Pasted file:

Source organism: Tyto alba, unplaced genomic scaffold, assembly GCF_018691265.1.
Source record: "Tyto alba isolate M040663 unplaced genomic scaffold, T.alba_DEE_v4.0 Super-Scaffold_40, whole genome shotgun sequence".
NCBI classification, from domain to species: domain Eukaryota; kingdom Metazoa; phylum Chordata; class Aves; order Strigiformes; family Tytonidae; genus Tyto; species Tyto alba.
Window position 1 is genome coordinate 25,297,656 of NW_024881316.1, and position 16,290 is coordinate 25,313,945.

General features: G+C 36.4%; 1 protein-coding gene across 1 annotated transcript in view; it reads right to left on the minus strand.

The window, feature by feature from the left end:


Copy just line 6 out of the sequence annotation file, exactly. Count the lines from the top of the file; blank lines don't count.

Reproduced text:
The window, feature by feature from the left end: